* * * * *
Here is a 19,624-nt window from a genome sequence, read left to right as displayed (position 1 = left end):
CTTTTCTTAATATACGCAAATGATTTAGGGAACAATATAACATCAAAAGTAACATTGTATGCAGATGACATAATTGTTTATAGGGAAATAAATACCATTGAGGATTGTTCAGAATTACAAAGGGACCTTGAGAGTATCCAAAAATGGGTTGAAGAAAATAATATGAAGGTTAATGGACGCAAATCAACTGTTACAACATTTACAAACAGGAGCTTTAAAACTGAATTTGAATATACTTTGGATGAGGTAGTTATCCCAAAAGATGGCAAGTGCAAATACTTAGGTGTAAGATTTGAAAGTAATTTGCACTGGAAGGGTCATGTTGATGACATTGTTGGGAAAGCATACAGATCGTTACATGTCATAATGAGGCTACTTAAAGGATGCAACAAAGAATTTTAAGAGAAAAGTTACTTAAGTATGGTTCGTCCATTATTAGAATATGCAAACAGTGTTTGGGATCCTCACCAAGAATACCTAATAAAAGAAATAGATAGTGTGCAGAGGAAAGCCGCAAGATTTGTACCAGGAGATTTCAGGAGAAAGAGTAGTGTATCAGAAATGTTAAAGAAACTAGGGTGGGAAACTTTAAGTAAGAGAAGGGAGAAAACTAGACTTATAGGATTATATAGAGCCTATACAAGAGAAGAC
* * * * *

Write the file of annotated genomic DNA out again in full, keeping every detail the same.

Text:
Here is a 19,624-nt window from a genome sequence, read left to right as displayed (position 1 = left end):
CTTTTCTTAATATACGCAAATGATTTAGGGAACAATATAACATCAAAAGTAACATTGTATGCAGATGACATAATTGTTTATAGGGAAATAAATACCATTGAGGATTGTTCAGAATTACAAAGGGACCTTGAGAGTATCCAAAAATGGGTTGAAGAAAATAATATGAAGGTTAATGGACGCAAATCAACTGTTACAACATTTACAAACAGGAGCTTTAAAACTGAATTTGAATATACTTTGGATGAGGTAGTTATCCCAAAAGATGGCAAGTGCAAATACTTAGGTGTAAGATTTGAAAGTAATTTGCACTGGAAGGGTCATGTTGATGACATTGTTGGGAAAGCATACAGATCGTTACATGTCATAATGAGGCTACTTAAAGGATGCAACAAAGAATTTTAAGAGAAAAGTTACTTAAGTATGGTTCGTCCATTATTAGAATATGCAAACAGTGTTTGGGATCCTCACCAAGAATACCTAATAAAAGAAATAGATAGTGTGCAGAGGAAAGCCGCAAGATTTGTACCAGGAGATTTCAGGAGAAAGAGTAGTGTATCAGAAATGTTAAAGAAACTAGGGTGGGAAACTTTAAGTAAGAGAAGGGAGAAAACTAGACTTATAGGATTATATAGAGCCTATACAAGAGAAGAC